Husbands, Preach to Your Wives

Husbands: Preach the Gospel to Your Wives

There was this time, about a year into our marriage, when I stood with my hands on my hips in the narrow galley kitchen of our apartment and told Bill: “I don’t need Sermon Number 57 right now.”

Bill is one of the most objective thinkers I know. His objectivity softens the edges of my subjectivity. Over the years, I’ve learned to think what is true from him. To think it even when I don’t feel it. But sometimes I don’t welcome these lessons in logic, divine or otherwise. I’ve done some pretty immature things in response to Bill’s sermons, the ones directed, however kindly and softly, just to me. I’ve stuck out my tongue. I’ve thrown my Quiet Time journal. I’ve dug in my heels. (Literally, like every single time we ran up the last steep hill of a run in our old neighborhood, he’d take off and say to the wind at his back (and me), “Let your mind tell your body who’s the boss.” You’d stop too.)

But sometimes I’ve needed these little sermons from him. And sometimes I’ve needed the ultimate sermon: The Gospel.  I’m here to tell you, he has been faithful to deliver it to me right on time.

Colossians 2:6 tells me the Gospel is a relevant sermon for an everyday life. “As you have received Christ Jesus, so walk in him.”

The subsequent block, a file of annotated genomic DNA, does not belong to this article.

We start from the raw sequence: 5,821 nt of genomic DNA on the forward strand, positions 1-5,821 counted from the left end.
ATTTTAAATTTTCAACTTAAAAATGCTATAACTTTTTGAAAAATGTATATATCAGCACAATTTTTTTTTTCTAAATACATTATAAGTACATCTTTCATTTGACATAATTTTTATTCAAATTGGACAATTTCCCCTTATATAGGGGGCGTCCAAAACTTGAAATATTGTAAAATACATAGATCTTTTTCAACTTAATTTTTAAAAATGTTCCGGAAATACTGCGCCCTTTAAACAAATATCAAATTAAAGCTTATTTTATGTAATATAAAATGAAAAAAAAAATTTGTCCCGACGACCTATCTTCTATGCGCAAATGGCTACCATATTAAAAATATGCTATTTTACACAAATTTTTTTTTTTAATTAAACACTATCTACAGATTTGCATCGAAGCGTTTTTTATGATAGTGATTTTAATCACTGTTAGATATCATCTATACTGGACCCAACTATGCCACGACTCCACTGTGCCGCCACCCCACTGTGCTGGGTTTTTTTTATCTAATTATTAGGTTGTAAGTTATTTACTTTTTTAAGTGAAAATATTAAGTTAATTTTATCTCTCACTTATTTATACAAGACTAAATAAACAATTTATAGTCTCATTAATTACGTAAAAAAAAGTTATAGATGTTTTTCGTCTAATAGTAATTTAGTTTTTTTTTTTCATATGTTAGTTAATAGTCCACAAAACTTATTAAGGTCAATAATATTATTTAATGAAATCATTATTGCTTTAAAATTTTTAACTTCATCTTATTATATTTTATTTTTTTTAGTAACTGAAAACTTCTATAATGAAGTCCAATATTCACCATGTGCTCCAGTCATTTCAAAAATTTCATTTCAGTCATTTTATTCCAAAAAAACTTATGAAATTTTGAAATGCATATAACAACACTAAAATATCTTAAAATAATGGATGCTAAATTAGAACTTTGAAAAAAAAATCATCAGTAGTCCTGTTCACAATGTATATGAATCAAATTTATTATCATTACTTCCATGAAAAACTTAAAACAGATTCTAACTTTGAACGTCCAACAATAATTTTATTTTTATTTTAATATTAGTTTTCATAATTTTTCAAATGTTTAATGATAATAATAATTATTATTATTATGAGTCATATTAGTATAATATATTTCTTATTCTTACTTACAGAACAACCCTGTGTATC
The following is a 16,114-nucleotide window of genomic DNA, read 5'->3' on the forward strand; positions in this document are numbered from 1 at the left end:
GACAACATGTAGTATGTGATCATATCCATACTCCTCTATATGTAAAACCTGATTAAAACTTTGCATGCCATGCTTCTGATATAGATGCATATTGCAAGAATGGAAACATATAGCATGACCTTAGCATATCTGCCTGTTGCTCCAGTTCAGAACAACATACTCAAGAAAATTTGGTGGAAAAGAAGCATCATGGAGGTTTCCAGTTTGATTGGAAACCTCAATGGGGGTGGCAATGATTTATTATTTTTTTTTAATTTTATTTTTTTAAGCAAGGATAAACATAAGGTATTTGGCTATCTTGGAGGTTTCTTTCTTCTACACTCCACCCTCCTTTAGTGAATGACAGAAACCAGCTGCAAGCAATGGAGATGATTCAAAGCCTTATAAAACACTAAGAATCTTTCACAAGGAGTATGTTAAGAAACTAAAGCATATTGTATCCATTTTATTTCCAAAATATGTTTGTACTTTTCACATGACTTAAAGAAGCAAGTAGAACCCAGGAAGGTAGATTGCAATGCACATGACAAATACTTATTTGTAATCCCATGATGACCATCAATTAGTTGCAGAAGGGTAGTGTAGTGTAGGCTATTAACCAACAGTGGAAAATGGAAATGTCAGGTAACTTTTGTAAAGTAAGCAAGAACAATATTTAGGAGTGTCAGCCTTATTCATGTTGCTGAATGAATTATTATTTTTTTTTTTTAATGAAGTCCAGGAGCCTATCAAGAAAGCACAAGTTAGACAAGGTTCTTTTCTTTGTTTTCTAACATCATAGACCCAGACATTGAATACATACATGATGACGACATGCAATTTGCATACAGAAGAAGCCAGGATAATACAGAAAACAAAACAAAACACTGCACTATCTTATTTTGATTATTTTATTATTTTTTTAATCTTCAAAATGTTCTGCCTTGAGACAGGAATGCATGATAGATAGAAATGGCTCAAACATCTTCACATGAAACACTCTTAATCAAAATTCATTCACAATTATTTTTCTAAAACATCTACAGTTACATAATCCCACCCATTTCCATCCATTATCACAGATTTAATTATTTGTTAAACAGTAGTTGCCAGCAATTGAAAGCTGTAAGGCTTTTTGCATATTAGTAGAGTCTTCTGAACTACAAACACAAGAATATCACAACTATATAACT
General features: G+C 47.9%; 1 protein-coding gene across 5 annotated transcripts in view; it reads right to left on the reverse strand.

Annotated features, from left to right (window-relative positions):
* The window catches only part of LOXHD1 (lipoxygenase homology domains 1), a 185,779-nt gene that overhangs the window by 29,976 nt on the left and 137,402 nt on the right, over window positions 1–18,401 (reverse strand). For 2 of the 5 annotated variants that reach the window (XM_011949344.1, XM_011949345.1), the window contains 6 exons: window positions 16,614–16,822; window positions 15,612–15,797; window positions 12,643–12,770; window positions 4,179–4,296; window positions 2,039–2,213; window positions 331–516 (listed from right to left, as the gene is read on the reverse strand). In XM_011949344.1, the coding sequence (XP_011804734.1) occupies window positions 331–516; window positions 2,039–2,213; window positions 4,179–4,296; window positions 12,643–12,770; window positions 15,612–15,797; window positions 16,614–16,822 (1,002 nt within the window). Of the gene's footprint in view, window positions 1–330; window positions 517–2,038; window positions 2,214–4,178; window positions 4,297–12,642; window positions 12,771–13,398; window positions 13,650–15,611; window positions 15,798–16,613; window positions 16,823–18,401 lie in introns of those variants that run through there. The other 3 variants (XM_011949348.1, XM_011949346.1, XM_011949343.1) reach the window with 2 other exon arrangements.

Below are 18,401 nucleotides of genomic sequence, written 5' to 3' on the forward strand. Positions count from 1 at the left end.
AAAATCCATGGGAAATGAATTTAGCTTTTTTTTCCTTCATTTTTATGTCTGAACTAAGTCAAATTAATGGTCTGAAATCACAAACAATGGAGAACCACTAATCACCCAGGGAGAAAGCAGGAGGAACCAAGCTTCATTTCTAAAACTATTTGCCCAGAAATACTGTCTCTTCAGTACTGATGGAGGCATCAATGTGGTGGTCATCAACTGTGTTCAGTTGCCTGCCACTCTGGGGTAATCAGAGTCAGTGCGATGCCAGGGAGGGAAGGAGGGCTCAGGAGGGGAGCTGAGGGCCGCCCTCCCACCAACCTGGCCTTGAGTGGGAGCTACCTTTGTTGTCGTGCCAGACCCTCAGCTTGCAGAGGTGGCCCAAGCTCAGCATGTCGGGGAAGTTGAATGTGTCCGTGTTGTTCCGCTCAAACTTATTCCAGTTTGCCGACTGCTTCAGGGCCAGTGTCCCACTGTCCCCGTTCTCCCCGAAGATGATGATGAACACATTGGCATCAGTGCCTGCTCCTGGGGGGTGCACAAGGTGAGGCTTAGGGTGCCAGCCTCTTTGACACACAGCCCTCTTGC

I walked down an aisle at a stadium at Vanderbilt University the first time I received Jesus and the new life he had to offer. I walked down that aisle, keenly aware that my church youth group buddies were most likely laughing at me and got all I could get of Jesus, which was more than I deserved. I don’t put great stock in literal aisle-walking, but this particular trip took me straight to Christ, so I how can I be too skeptical? I walk an aisle in some form or another most days. This is how I am made new day after day. So, yes, if I am going to be continually remade, I might need my husband to preach me a Gospel sermon from time to time. (Come to think of it, I wonder if “continually remade” isn’t a good description of sanctification.)

There was the time in the car on the way to Blockbuster when Bill yelled at me (I’ve written about that night here), because there was no other way I’d hear what he had to say. He told me he was not capable of meeting my every need (which I’d implied was actually possible) nor was this his purpose in life. This is the un-message of the Gospel if I’ve ever heard it. Nobody can do what Jesus can do. Not even husbands. “Kitti,” he implored, “you need to look inside your own heart and give God full access to what you find that’s wounded there.”

I did. Not overnight or without mess, because the Gospel is not a quick fix. Most of Bill’s homilies have not been that loud or that dramatic, but that sermon, it stuck with me. And then he did it again a few weeks ago.

One Friday night we decided to turn an errand to the coffee roaster in Griffin, Georgia, into a date. It had been one of those weeks that takes a one-hour drive to shed.